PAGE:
�Tis the Season� For Bias

Imagine for a second the following scenario: you work in the marketing research department for a company that manufactures ice cream. The product development department has come up with a top-secret new flavor they are certain customers will rush to purchase. There is an enormous amount of pressure from within the organization to bring this new product to market by the end of the year, and company management is eagerly anticipating a fourth quarter boost in profits resulting from the new product. However, results from the initial market research testing, which was conducted in November, shows consumers have not embraced the new product as the product development department had expected. Should the company move forward with the product launch?

In this situation, there clearly is not enough information to make an informed decision. What is for sure, however, is that the product managers should be very reluctant to base a decision on a seasonal product (such as ice cream) using research conducted during a time period where there is extreme minimal demand for that product. With research conducted in this fashion, it can be extremely difficult to distinguish seasonal effects from genuine trends in consumer preferences.

Seasonality is not limited to affecting individual products or industries -- it can also complicate things for marketers trying to conduct research during certain times of the year. Seasonal bias is particularly pronounced during the traditional November-December holiday season. During this time period, the effect of the cyclical influences on survey respondents can result in what is essentially a completely different mindset. Respondent moods can vary from flustered, depressed, or busy to extremely happy and cheerful. Whatever the situation, researchers need to be cautious when working during this time of year and understand that people often do not behave as they normally would during the rest of the year.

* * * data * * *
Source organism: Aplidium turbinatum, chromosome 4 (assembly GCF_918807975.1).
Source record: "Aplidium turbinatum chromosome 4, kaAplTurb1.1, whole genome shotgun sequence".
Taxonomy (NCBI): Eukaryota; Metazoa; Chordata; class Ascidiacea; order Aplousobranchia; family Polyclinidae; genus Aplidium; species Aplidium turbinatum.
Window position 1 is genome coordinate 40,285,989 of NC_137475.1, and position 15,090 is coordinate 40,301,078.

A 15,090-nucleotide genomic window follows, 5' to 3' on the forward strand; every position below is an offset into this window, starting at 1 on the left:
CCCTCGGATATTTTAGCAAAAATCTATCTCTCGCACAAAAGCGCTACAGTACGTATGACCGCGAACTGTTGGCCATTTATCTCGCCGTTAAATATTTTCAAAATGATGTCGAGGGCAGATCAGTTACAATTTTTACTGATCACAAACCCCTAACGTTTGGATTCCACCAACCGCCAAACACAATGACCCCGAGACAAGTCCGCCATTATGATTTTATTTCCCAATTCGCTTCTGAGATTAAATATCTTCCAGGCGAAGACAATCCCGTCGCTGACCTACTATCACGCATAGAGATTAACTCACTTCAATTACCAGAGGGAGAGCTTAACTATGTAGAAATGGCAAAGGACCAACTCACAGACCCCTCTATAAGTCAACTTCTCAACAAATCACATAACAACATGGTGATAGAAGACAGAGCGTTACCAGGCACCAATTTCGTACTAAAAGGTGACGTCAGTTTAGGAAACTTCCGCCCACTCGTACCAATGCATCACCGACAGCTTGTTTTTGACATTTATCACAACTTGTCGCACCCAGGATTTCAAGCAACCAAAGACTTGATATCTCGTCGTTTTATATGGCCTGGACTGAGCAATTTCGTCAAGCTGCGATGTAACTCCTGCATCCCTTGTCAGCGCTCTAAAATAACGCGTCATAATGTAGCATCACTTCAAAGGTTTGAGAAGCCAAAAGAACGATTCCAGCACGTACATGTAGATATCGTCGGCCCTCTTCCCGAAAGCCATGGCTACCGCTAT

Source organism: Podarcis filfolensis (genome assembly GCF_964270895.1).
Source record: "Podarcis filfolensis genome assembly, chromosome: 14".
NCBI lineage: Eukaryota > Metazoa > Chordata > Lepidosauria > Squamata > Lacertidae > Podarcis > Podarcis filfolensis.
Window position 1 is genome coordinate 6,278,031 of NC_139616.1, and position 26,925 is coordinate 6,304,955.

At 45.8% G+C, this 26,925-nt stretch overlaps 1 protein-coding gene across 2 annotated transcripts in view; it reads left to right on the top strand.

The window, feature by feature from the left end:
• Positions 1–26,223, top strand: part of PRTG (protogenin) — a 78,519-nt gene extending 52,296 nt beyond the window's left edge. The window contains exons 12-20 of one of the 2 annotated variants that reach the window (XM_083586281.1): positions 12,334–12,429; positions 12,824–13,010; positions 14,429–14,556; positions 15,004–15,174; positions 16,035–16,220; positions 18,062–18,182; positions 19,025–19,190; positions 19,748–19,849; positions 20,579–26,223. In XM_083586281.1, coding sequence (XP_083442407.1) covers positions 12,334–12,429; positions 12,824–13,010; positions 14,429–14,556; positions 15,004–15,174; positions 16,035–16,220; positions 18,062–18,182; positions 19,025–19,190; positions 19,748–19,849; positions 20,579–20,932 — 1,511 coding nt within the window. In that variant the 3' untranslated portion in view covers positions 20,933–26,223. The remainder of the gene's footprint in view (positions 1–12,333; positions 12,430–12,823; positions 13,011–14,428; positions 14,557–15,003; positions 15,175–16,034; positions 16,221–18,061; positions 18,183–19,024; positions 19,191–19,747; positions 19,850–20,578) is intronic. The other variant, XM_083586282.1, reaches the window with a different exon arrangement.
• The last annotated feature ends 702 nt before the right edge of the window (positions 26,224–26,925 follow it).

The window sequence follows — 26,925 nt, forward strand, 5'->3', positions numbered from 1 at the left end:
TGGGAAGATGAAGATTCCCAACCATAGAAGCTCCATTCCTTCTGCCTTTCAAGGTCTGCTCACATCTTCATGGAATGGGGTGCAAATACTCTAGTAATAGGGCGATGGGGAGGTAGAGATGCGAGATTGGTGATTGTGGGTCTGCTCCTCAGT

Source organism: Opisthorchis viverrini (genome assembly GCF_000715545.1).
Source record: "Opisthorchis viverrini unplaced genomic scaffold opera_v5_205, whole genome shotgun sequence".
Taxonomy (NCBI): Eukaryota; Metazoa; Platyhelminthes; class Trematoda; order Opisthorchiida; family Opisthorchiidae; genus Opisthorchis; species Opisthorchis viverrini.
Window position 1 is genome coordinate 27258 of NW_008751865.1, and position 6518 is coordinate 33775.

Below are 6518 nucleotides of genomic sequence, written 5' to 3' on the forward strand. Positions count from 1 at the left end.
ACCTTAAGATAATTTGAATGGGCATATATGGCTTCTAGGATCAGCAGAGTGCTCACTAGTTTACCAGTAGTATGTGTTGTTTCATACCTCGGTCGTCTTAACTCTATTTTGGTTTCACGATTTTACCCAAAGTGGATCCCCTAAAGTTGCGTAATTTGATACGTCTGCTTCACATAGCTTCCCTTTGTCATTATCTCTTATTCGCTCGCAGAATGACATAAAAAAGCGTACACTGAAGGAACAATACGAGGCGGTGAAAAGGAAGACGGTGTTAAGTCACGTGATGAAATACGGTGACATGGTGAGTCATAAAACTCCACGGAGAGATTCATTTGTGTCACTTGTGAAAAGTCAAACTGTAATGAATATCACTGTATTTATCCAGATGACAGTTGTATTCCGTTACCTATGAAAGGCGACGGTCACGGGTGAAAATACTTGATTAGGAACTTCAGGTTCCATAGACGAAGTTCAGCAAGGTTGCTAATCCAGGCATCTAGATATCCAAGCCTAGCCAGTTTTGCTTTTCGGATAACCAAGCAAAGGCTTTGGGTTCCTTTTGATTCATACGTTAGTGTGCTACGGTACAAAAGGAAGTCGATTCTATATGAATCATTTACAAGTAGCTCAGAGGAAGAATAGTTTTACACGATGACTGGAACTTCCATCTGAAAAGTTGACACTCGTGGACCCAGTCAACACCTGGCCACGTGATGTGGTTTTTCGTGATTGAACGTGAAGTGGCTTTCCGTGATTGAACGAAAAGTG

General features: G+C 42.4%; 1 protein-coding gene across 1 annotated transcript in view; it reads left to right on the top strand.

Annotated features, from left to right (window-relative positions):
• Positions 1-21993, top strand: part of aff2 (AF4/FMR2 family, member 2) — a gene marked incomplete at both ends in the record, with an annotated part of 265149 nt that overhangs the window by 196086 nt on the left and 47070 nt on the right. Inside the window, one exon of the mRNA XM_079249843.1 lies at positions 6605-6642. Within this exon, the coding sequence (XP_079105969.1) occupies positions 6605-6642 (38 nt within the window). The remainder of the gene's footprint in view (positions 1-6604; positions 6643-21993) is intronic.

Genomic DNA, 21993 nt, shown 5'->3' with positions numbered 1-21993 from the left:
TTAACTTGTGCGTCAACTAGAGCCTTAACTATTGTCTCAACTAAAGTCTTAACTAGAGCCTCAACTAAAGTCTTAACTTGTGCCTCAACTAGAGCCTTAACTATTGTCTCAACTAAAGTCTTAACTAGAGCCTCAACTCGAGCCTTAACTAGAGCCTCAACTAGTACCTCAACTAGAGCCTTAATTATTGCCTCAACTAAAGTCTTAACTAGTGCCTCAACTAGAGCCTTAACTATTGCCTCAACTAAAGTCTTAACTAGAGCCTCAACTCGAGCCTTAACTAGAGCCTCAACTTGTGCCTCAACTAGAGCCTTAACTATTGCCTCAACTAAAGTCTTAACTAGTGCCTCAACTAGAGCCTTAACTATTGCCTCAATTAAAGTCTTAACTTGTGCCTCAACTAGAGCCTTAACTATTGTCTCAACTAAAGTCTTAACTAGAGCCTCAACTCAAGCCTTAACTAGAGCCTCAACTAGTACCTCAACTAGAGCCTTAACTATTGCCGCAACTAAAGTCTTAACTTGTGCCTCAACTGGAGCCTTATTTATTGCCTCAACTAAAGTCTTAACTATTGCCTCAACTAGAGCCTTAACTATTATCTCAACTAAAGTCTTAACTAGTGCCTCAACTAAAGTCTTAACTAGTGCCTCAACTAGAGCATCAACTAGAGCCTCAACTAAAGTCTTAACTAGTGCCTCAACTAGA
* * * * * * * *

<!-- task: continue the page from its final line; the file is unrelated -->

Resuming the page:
For tracking studies that are held throughout the year, seasonal effects will often skew the data for a particular time period or periods. For example, many customer satisfaction studies will show a significant decrease in their overall ratings during December as businesses deal with resource shortages during the peak shopping period. There may also be a noticeable drop in response rates as well, as businesses and consumers become busy with their holiday agendas.

Here are some rules and guidelines that will help minimize the effects of seasonal bias on your studies:

Now that you have a better defined problem and an identified set of objectives, the next step of the marketing research process is to specify the approach to reach your objectives. From deciding on the best methodology to funding the project:

  • Be aware of seasonal effects that are unique to your industry. Ski resorts should be wary of surveying during off periods such as the summer, for example, while a company that manufactures candy should be aware of seasonal effects during the time periods immediately surrounding Easter and Halloween. It is important that any company conducting research be aware of potential seasonal sources of bias.

  • Seasonal effects can be an even greater problem for companies conducting surveys in foreign countries. There are countless examples of Western companies that have made bad decisions because of data in a Muslim country during Ramadan, when normal consumption patterns are altered greatly. In order to minimize this problem, companies can involve research team members who have experience dealing with the peculiarities of a particular market, or partner with a company that can provide this type of insight. Before doing research in an unfamiliar country, it is important to do the homework and understand the potential sources of seasonal bias in that market.

  • If possible, avoid performing ad hoc research during peak holiday periods. Companies are frequently in a rush to complete a research project before the end of the year, but as our initial example shows, this can be a huge mistake. Researchers need to be aware that respondents are frequently in a very different mindset in the period following Thanksgiving, and thus performing ad-hoc research then is to be avoided.

  • When analyzing data collected during the holiday period, it is best to compare the data against a like period the previous year. In this way, it is possible to isolate actual trends in the data from any seasonal effects. Do not try to compare only against the previous period or periods, as this may result in false conclusions

  • Budget for reduced response rates if forced to survey during peak holiday times. This advice is particularly relevant if the target group you are surveying consists of retailers or small businesses, many of whom gather a large percentage of their yearly profits during this time.

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